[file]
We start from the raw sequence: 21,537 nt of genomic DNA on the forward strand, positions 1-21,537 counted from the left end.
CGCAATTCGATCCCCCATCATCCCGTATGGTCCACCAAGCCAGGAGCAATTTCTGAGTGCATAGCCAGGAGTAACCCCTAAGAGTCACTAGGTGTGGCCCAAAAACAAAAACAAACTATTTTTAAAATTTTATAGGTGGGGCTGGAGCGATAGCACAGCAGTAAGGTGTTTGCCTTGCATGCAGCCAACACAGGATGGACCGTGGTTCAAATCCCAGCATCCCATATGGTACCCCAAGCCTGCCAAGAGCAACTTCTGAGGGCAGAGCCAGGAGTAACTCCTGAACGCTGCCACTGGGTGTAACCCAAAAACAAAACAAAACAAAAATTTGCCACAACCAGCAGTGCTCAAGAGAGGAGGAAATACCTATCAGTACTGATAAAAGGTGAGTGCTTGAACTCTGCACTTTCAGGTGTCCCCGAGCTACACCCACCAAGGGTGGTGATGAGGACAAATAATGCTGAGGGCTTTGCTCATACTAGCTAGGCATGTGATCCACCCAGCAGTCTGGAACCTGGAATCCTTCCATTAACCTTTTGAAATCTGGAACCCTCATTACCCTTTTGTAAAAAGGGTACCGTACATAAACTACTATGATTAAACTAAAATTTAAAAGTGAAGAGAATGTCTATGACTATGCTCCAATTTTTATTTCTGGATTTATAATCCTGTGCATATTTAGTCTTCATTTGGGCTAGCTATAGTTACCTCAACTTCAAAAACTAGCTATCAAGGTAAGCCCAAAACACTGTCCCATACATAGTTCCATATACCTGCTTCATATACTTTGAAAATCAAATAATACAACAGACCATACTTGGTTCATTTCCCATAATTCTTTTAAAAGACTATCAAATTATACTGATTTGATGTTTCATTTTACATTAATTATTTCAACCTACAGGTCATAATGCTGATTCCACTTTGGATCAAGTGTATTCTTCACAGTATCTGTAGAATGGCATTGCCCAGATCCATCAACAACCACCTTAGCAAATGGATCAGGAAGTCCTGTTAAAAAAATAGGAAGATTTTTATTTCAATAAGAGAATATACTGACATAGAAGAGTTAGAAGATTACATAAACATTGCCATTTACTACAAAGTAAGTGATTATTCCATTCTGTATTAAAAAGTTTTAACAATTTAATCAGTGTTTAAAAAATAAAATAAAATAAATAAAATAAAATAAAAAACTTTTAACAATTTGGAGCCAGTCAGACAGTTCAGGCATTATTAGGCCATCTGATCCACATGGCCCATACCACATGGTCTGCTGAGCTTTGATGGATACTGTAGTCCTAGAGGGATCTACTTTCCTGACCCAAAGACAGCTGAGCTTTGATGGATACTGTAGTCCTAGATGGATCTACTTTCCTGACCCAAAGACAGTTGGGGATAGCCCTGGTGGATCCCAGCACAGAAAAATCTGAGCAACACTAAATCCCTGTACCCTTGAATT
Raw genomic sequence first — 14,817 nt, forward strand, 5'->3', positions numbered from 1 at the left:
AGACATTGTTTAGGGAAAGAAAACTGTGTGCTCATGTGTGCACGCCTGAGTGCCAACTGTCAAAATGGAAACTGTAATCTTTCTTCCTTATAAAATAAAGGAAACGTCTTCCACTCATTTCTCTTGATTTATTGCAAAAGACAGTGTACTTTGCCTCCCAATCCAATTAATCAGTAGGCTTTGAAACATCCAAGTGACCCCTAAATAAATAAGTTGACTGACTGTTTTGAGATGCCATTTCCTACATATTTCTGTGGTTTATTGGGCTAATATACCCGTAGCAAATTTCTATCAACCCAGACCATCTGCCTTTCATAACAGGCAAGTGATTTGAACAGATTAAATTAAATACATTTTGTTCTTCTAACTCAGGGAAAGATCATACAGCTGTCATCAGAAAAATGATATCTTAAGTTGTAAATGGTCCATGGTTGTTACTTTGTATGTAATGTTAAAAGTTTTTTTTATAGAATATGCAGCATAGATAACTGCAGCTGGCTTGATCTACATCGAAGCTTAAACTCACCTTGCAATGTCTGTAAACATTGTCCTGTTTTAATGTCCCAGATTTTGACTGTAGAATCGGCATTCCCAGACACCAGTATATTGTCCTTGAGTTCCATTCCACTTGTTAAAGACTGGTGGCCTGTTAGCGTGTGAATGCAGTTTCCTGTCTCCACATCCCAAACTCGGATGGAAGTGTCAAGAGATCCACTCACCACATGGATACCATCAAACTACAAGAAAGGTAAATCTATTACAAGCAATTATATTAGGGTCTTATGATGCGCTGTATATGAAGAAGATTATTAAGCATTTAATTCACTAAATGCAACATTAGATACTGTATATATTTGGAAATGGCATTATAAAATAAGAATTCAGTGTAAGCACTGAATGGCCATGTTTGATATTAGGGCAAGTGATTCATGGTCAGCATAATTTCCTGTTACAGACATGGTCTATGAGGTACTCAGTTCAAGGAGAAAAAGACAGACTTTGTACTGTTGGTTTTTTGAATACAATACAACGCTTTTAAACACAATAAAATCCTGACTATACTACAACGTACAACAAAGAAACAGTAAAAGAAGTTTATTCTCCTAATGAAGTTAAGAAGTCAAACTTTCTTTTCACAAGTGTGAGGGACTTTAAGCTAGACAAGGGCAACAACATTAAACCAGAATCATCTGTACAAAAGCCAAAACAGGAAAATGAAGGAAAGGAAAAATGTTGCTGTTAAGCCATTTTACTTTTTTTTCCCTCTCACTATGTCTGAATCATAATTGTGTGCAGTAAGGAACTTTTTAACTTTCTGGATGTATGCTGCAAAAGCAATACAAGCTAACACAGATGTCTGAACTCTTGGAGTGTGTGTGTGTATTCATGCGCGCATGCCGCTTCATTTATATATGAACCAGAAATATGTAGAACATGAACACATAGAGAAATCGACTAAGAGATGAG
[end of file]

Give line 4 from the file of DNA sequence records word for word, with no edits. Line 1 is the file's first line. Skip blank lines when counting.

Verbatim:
AGACATTGTTTAGGGAAAGAAAACTGTGTGCTCATGTGTGCACGCCTGAGTGCCAACTGTCAAAATGGAAACTGTAATCTTTCTTCCTTATAAAATAAAGGAAACGTCTTCCACTCATTTCTCTTGATTTATTGCAAAAGACAGTGTACTTTGCCTCCCAATCCAATTAATCAGTAGGCTTTGAAACATCCAAGTGACCCCTAAATAAATAAGTTGACTGACTGTTTTGAGATGCCATTTCCTACATATTTCTGTGGTTTATTGGGCTAATATACCCGTAGCAAATTTCTATCAACCCAGACCATCTGCCTTTCATAACAGGCAAGTGATTTGAACAGATTAAATTAAATACATTTTGTTCTTCTAACTCAGGGAAAGATCATACAGCTGTCATCAGAAAAATGATATCTTAAGTTGTAAATGGTCCATGGTTGTTACTTTGTATGTAATGTTAAAAGTTTTTTTTATAGAATATGCAGCATAGATAACTGCAGCTGGCTTGATCTACATCGAAGCTTAAACTCACCTTGCAATGTCTGTAAACATTGTCCTGTTTTAATGTCCCAGATTTTGACTGTAGAATCGGCATTCCCAGACACCAGTATATTGTCCTTGAGTTCCATTCCACTTGTTAAAGACTGGTGGCCTGTTAGCGTGTGAATGCAGTTTCCTGTCTCCACATCCCAAACTCGGATGGAAGTGTCAAGAGATCCACTCACCACATGGATACCATCAAACTACAAGAAAGGTAAATCTATTACAAGCAATTATATTAGGGTCTTATGATGCGCTGTATATGAAGAAGATTATTAAGCATTTAATTCACTAAATGCAACATTAGATACTGTATATATTTGGAAATGGCATTATAAAATAAGAATTCAGTGTAAGCACTGAATGGCCATGTTTGATATTAGGGCAAGTGATTCATGGTCAGCATAATTTCCTGTTACAGACATGGTCTATGAGGTACTCAGTTCAAGGAGAAAAAGACAGACTTTGTACTGTTGGTTTTTTGAATACAATACAACGCTTTTAAACACAATAAAATCCTGACTATACTACAACGTACAACAAAGAAACAGTAAAAGAAGTTTATTCTCCTAATGAAGTTAAGAAGTCAAACTTTCTTTTCACAAGTGTGAGGGACTTTAAGCTAGACAAGGGCAACAACATTAAACCAGAATCATCTGTACAAAAGCCAAAACAGGAAAATGAAGGAAAGGAAAAATGTTGCTGTTAAGCCATTTTACTTTTTTTTCCCTCTCACTATGTCTGAATCATAATTGTGTGCAGTAAGGAACTTTTTAACTTTCTGGATGTATGCTGCAAAAGCAATACAAGCTAACACAGATGTCTGAACTCTTGGAGTGTGTGTGTGTATTCATGCGCGCATGCCGCTTCATTTATATATGAACCAGAAATATGTAGAACATGAACACATAGAGAAATCGACTAAGAGATGAG